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Akimoto granted bail in IR bribery case


Over the strong objections of prosecutors, the Tokyo District Court granted bail to former Senior Vice-Minister of the Cabinet Office Tsukasa Akimoto in the 500 .com IR bribery case.

It was the sixth time that Akimoto’s lawyers had made the bail request since his second period in custody began last August, and the judge set the bail amount at JPY80 million (US$730,000), which has already been paid.

Prosecutors immediately appealed the decision to a higher court, and Akimoto will not be released until the appeals court makes its decision.

Akimoto has never resigned as a House of Representatives lawmaker and, if released, he is fully entitled to return to the legislature and act as a national lawmaker. However, general elections must be called by October and he would need to be reelected to remain in office beyond the next four months or so.

The last time he was released, Akimoto used his period of freedom to engage in witness tampering, according to prosecutors, and no doubt this is one reason why they have opposed bail. On the other hand, the witnesses have now testified against him, and that may be why the judge feels he can now be safely released.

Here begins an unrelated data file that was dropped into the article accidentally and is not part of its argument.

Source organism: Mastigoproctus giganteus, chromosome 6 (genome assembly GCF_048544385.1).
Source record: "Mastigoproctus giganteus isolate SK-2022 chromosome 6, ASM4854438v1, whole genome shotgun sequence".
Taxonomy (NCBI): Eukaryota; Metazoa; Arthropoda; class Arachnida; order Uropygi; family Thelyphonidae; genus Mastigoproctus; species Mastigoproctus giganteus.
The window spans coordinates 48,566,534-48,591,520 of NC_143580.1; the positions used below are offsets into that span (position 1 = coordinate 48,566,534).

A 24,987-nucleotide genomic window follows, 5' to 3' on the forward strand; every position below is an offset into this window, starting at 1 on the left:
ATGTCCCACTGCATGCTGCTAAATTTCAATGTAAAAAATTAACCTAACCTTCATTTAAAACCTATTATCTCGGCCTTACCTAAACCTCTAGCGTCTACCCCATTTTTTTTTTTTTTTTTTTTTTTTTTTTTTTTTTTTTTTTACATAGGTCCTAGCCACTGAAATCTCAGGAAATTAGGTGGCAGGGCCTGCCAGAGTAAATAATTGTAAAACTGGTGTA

Many suspects have already admitted guilt in this case and have received sentences, but Akimoto has consistently maintained that he is innocent of all charges against him.

Likewise, the Chinese firm 500 .com declared itself innocent of all charges as well and has apparently not faced any investigations from regulators or law enforcements over the matter.

There are also about five conservative politicians, including former Defense Minister Takeshi Iwaya, who apparently received bribes, but whom prosecutors have declined to charge with a crime for unclear reasons.

For about a year from September 2017, Akimoto had served as the Cabinet Office’s senior minister in charge of developing Japan’s IR development policy.

Michael Penn
Michael Penn
Michael Penn is a journalist and scholar based in Tokyo, Japan. As a journalist, he both writes print news articles and produces news videos. On the video side, he has several years of experience doing it all by himself: reporting the stories, shooting the video, and editing the packages. As a scholar, the bulk of his past publications have been about Japan's modern relations with the Islamic world.